Press Release

June 2, 2014
Cardin Calls For Changes To How Americans Pay For A College Education


LaPlata, Md. – U.S. Senator Ben Cardin (D-Md.), a member of the Senate Finance Committee, hosted a roundtable with students, faculty and administrators at the College of Southern Maryland Monday, to discuss the growing cost of higher education. Student loan debt has ballooned to roughly $1 trillion, a sum larger than the amount of credit card debt held by Americans. At the same time, prices at public four-year institutions have risen more rapidly from 2012-13 than over either of the two preceding decades.


“All Marylanders – all Americans – deserve a fair shot at pursuing their dreams and succeeding in a field of their choice. We want more of our students to be able to attend outstanding colleges like the College of Southern Maryland. But our students are drowning in college loan debt. In Maryland, more than half of graduating students are borrowing to pay for their education. Nationwide, almost one-third of all undergraduate students rely on subsidized, federal Stafford loans. The fact that the United States Government is making money off of these already overburdened students is shameful. The federal government is earning an estimated $66 billion in profits from student loans originated between 2007 and 2012. This was never congressional intent, and it makes absolutely no sense.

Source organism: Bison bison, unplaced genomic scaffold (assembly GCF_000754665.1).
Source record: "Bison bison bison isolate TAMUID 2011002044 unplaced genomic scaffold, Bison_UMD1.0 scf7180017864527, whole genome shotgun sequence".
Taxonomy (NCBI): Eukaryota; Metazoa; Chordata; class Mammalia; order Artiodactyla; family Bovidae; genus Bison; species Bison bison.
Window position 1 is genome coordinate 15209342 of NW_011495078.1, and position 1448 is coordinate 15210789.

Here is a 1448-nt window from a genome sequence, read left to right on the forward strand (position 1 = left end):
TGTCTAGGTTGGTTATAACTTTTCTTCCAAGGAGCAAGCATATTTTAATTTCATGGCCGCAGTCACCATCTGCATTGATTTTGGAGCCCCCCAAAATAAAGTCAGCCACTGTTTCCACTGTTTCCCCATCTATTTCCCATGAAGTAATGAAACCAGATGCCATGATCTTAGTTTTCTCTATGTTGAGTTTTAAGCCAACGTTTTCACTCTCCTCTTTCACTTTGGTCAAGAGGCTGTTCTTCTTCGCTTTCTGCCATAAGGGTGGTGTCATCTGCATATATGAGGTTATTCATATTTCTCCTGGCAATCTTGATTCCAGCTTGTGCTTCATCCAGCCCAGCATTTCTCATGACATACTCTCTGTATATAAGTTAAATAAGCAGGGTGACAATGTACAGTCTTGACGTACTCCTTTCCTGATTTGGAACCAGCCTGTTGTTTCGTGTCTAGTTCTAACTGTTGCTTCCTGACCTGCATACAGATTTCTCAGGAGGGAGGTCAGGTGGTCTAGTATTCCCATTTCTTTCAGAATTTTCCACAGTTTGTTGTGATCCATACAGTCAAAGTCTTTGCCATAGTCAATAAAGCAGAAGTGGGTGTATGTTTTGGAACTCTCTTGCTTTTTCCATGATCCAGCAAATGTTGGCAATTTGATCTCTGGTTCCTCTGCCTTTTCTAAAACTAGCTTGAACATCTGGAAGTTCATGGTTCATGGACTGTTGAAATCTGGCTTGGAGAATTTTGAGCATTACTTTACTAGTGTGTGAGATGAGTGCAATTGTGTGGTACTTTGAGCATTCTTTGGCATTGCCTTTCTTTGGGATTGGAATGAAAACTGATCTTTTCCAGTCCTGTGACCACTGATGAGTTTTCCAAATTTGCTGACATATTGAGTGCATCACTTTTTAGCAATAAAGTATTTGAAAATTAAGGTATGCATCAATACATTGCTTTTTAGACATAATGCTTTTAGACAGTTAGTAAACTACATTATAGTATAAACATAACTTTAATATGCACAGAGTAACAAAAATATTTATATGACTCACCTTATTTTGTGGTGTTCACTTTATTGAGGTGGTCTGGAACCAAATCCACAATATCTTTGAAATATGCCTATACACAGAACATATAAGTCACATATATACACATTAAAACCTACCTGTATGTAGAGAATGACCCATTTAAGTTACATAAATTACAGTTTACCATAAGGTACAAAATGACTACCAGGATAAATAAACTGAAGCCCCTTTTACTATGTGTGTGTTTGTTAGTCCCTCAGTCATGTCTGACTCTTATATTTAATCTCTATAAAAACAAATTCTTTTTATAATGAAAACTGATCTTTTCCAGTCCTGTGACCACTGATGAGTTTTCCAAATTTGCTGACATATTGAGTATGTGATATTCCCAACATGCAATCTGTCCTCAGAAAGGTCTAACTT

“We cannot afford to make higher education prohibitively expensive for most Americans if we want America to continue to be a world leader in commerce, security, or any area. We must think differently, allowing for a finance system that puts education ahead of profits and opportunities for learning ahead of absurdly high tuition payments. We need a new Higher Education Act that more accurately takes into account the cost to attend college and give students information they need to get the best value,” said Senator Cardin.


According to the College Board, “when room and board are included, total charges at public four-year institutions rose more rapidly” in the last decade – 2003-04 through 2013-14 – “than they did during either of the two preceding decades.” Many students are graduating with average debt in the range of $23,000 to $27,000 and have no job in sight to support that level of debt.